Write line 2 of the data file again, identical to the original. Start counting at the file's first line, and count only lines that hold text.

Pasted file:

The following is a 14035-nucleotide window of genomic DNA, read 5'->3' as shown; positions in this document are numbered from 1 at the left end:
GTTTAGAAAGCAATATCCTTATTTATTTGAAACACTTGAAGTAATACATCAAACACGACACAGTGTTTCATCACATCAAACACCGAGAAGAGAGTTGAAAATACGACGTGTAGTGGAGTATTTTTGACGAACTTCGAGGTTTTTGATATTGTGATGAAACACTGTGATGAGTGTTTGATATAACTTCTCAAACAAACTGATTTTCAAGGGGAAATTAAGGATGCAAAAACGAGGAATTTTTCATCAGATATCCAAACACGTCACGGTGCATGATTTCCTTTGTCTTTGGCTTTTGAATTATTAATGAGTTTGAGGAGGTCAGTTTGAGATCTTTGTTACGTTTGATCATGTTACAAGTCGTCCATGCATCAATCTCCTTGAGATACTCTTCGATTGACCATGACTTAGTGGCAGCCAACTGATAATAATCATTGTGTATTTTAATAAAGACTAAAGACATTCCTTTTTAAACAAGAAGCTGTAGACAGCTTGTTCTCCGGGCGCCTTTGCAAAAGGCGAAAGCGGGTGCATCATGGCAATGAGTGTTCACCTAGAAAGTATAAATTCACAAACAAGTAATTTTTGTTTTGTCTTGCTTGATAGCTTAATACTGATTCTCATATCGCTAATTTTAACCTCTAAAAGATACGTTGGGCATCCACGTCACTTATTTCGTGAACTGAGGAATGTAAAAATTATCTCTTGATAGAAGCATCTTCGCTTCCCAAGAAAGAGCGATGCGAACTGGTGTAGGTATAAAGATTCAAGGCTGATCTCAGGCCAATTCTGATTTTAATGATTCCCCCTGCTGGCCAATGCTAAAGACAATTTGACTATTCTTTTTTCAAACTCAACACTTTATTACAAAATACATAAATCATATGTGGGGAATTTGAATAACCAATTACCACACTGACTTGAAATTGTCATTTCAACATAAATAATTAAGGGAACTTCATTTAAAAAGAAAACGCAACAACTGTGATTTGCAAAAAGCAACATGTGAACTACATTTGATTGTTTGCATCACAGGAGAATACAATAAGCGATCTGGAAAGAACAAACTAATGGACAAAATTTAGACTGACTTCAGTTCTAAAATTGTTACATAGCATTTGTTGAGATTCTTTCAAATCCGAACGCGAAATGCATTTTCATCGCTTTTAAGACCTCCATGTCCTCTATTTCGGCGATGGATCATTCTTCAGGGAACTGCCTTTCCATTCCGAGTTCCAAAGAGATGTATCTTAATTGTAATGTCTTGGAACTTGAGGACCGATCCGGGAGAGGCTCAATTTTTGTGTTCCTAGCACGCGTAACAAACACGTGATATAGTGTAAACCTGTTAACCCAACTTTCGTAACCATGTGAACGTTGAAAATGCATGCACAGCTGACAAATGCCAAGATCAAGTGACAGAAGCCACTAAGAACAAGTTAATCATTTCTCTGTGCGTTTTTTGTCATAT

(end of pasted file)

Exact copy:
GTTTAGAAAGCAATATCCTTATTTATTTGAAACACTTGAAGTAATACATCAAACACGACACAGTGTTTCATCACATCAAACACCGAGAAGAGAGTTGAAAATACGACGTGTAGTGGAGTATTTTTGACGAACTTCGAGGTTTTTGATATTGTGATGAAACACTGTGATGAGTGTTTGATATAACTTCTCAAACAAACTGATTTTCAAGGGGAAATTAAGGATGCAAAAACGAGGAATTTTTCATCAGATATCCAAACACGTCACGGTGCATGATTTCCTTTGTCTTTGGCTTTTGAATTATTAATGAGTTTGAGGAGGTCAGTTTGAGATCTTTGTTACGTTTGATCATGTTACAAGTCGTCCATGCATCAATCTCCTTGAGATACTCTTCGATTGACCATGACTTAGTGGCAGCCAACTGATAATAATCATTGTGTATTTTAATAAAGACTAAAGACATTCCTTTTTAAACAAGAAGCTGTAGACAGCTTGTTCTCCGGGCGCCTTTGCAAAAGGCGAAAGCGGGTGCATCATGGCAATGAGTGTTCACCTAGAAAGTATAAATTCACAAACAAGTAATTTTTGTTTTGTCTTGCTTGATAGCTTAATACTGATTCTCATATCGCTAATTTTAACCTCTAAAAGATACGTTGGGCATCCACGTCACTTATTTCGTGAACTGAGGAATGTAAAAATTATCTCTTGATAGAAGCATCTTCGCTTCCCAAGAAAGAGCGATGCGAACTGGTGTAGGTATAAAGATTCAAGGCTGATCTCAGGCCAATTCTGATTTTAATGATTCCCCCTGCTGGCCAATGCTAAAGACAATTTGACTATTCTTTTTTCAAACTCAACACTTTATTACAAAATACATAAATCATATGTGGGGAATTTGAATAACCAATTACCACACTGACTTGAAATTGTCATTTCAACATAAATAATTAAGGGAACTTCATTTAAAAAGAAAACGCAACAACTGTGATTTGCAAAAAGCAACATGTGAACTACATTTGATTGTTTGCATCACAGGAGAATACAATAAGCGATCTGGAAAGAACAAACTAATGGACAAAATTTAGACTGACTTCAGTTCTAAAATTGTTACATAGCATTTGTTGAGATTCTTTCAAATCCGAACGCGAAATGCATTTTCATCGCTTTTAAGACCTCCATGTCCTCTATTTCGGCGATGGATCATTCTTCAGGGAACTGCCTTTCCATTCCGAGTTCCAAAGAGATGTATCTTAATTGTAATGTCTTGGAACTTGAGGACCGATCCGGGAGAGGCTCAATTTTTGTGTTCCTAGCACGCGTAACAAACACGTGATATAGTGTAAACCTGTTAACCCAACTTTCGTAACCATGTGAACGTTGAAAATGCATGCACAGCTGACAAATGCCAAGATCAAGTGACAGAAGCCACTAAGAACAAGTTAATCATTTCTCTGTGCGTTTTTTGTCATAT